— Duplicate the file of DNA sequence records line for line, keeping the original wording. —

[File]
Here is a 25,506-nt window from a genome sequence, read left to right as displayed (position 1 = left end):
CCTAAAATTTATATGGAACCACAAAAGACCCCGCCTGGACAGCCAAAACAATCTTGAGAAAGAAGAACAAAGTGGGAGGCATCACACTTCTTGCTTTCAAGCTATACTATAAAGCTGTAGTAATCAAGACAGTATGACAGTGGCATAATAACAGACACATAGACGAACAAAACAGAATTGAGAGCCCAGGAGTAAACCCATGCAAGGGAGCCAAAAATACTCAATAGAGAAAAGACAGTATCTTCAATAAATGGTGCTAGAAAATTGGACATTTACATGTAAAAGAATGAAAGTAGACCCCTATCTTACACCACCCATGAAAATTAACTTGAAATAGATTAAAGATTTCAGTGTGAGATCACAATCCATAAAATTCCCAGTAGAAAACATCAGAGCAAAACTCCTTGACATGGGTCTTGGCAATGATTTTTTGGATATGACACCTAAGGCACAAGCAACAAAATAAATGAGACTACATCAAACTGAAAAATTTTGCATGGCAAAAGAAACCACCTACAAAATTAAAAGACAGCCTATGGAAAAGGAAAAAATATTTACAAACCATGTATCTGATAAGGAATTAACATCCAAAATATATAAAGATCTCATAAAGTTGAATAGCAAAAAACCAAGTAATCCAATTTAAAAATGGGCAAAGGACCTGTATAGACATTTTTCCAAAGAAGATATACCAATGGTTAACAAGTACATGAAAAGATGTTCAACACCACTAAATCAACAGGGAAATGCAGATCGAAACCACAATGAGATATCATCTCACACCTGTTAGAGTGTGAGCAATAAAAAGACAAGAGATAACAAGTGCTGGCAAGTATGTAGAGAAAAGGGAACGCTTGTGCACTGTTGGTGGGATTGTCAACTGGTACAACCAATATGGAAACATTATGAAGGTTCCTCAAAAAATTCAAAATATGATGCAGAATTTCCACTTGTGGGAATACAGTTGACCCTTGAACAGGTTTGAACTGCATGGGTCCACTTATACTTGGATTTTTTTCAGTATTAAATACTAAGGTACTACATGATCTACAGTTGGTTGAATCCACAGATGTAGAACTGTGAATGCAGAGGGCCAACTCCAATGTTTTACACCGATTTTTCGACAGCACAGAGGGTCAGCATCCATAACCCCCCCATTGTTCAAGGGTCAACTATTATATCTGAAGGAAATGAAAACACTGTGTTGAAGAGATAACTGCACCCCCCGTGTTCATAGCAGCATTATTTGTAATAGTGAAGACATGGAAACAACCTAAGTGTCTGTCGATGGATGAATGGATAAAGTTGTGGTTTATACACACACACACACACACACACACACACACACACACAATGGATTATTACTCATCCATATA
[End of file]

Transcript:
Here is a 25,506-nt window from a genome sequence, read left to right as displayed (position 1 = left end):
CCTAAAATTTATATGGAACCACAAAAGACCCCGCCTGGACAGCCAAAACAATCTTGAGAAAGAAGAACAAAGTGGGAGGCATCACACTTCTTGCTTTCAAGCTATACTATAAAGCTGTAGTAATCAAGACAGTATGACAGTGGCATAATAACAGACACATAGACGAACAAAACAGAATTGAGAGCCCAGGAGTAAACCCATGCAAGGGAGCCAAAAATACTCAATAGAGAAAAGACAGTATCTTCAATAAATGGTGCTAGAAAATTGGACATTTACATGTAAAAGAATGAAAGTAGACCCCTATCTTACACCACCCATGAAAATTAACTTGAAATAGATTAAAGATTTCAGTGTGAGATCACAATCCATAAAATTCCCAGTAGAAAACATCAGAGCAAAACTCCTTGACATGGGTCTTGGCAATGATTTTTTGGATATGACACCTAAGGCACAAGCAACAAAATAAATGAGACTACATCAAACTGAAAAATTTTGCATGGCAAAAGAAACCACCTACAAAATTAAAAGACAGCCTATGGAAAAGGAAAAAATATTTACAAACCATGTATCTGATAAGGAATTAACATCCAAAATATATAAAGATCTCATAAAGTTGAATAGCAAAAAACCAAGTAATCCAATTTAAAAATGGGCAAAGGACCTGTATAGACATTTTTCCAAAGAAGATATACCAATGGTTAACAAGTACATGAAAAGATGTTCAACACCACTAAATCAACAGGGAAATGCAGATCGAAACCACAATGAGATATCATCTCACACCTGTTAGAGTGTGAGCAATAAAAAGACAAGAGATAACAAGTGCTGGCAAGTATGTAGAGAAAAGGGAACGCTTGTGCACTGTTGGTGGGATTGTCAACTGGTACAACCAATATGGAAACATTATGAAGGTTCCTCAAAAAATTCAAAATATGATGCAGAATTTCCACTTGTGGGAATACAGTTGACCCTTGAACAGGTTTGAACTGCATGGGTCCACTTATACTTGGATTTTTTTCAGTATTAAATACTAAGGTACTACATGATCTACAGTTGGTTGAATCCACAGATGTAGAACTGTGAATGCAGAGGGCCAACTCCAATGTTTTACACCGATTTTTCGACAGCACAGAGGGTCAGCATCCATAACCCCCCCATTGTTCAAGGGTCAACTATTATATCTGAAGGAAATGAAAACACTGTGTTGAAGAGATAACTGCACCCCCCGTGTTCATAGCAGCATTATTTGTAATAGTGAAGACATGGAAACAACCTAAGTGTCTGTCGATGGATGAATGGATAAAGTTGTGGTTTATACACACACACACACACACACACACACACACACACACAATGGATTATTACTCATCCATATA